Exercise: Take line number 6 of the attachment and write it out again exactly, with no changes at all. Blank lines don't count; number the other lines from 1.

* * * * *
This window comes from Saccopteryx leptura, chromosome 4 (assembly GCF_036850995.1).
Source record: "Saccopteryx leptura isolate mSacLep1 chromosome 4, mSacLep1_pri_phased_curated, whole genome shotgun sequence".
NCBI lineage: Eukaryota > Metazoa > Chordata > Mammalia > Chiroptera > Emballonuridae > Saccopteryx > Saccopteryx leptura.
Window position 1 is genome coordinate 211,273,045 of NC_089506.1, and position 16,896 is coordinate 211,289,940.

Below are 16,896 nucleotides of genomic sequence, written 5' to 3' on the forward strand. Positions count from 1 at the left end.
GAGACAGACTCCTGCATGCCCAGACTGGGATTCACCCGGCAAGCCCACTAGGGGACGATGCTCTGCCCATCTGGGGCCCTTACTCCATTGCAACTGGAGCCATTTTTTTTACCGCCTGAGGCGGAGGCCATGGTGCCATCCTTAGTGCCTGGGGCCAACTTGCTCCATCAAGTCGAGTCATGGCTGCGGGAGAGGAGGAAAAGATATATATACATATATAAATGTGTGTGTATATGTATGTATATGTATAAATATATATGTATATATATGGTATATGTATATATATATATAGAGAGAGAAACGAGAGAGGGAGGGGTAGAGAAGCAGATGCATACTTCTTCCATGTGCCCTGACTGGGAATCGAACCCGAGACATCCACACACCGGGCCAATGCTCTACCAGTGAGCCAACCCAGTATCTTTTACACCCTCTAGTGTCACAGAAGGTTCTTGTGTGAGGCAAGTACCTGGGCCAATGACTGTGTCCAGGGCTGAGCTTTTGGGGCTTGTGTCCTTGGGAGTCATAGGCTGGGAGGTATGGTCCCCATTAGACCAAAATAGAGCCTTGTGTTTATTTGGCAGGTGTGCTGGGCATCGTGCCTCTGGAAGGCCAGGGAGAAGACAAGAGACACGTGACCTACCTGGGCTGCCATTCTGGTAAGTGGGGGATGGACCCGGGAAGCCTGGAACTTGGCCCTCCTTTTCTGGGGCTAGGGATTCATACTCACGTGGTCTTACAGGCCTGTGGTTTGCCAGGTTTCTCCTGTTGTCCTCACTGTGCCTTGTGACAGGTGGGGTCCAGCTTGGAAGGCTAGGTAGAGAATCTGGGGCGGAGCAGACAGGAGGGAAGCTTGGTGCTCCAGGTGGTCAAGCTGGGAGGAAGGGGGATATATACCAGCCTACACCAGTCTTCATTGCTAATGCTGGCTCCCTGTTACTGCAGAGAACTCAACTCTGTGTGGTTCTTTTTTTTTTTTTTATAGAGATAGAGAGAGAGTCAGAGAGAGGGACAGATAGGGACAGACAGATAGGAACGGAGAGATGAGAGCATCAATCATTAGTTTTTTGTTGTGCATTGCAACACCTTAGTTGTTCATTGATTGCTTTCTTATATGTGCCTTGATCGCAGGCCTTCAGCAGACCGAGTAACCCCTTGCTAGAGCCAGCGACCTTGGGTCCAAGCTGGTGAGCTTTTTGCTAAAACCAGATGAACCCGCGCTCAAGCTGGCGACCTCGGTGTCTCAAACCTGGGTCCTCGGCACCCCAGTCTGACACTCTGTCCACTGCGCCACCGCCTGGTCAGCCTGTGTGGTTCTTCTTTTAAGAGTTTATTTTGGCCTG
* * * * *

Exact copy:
GAGACAGACTCCTGCATGCCCAGACTGGGATTCACCCGGCAAGCCCACTAGGGGACGATGCTCTGCCCATCTGGGGCCCTTACTCCATTGCAACTGGAGCCATTTTTTTTACCGCCTGAGGCGGAGGCCATGGTGCCATCCTTAGTGCCTGGGGCCAACTTGCTCCATCAAGTCGAGTCATGGCTGCGGGAGAGGAGGAAAAGATATATATACATATATAAATGTGTGTGTATATGTATGTATATGTATAAATATATATGTATATATATGGTATATGTATATATATATATAGAGAGAGAAACGAGAGAGGGAGGGGTAGAGAAGCAGATGCATACTTCTTCCATGTGCCCTGACTGGGAATCGAACCCGAGACATCCACACACCGGGCCAATGCTCTACCAGTGAGCCAACCCAGTATCTTTTACACCCTCTAGTGTCACAGAAGGTTCTTGTGTGAGGCAAGTACCTGGGCCAATGACTGTGTCCAGGGCTGAGCTTTTGGGGCTTGTGTCCTTGGGAGTCATAGGCTGGGAGGTATGGTCCCCATTAGACCAAAATAGAGCCTTGTGTTTATTTGGCAGGTGTGCTGGGCATCGTGCCTCTGGAAGGCCAGGGAGAAGACAAGAGACACGTGACCTACCTGGGCTGCCATTCTGGTAAGTGGGGGATGGACCCGGGAAGCCTGGAACTTGGCCCTCCTTTTCTGGGGCTAGGGATTCATACTCACGTGGTCTTACAGGCCTGTGGTTTGCCAGGTTTCTCCTGTTGTCCTCACTGTGCCTTGTGACAGGTGGGGTCCAGCTTGGAAGGCTAGGTAGAGAATCTGGGGCGGAGCAGACAGGAGGGAAGCTTGGTGCTCCAGGTGGTCAAGCTGGGAGGAAGGGGGATATATACCAGCCTACACCAGTCTTCATTGCTAATGCTGGCTCCCTGTTACTGCAGAGAACTCAACTCTGTGTGGTTCTTTTTTTTTTTTTTATAGAGATAGAGAGAGAGTCAGAGAGAGGGACAGATAGGGACAGACAGATAGGAACGGAGAGATGAGAGCATCAATCATTAGTTTTTTGTTGTGCATTGCAACACCTTAGTTGTTCATTGATTGCTTTCTTATATGTGCCTTGATCGCAGGCCTTCAGCAGACCGAGTAACCCCTTGCTAGAGCCAGCGACCTTGGGTCCAAGCTGGTGAGCTTTTTGCTAAAACCAGATGAACCCGCGCTCAAGCTGGCGACCTCGGTGTCTCAAACCTGGGTCCTCGGCACCCCAGTCTGACACTCTGTCCACTGCGCCACCGCCTGGTCAGCCTGTGTGGTTCTTCTTTTAAGAGTTTATTTTGGCCTG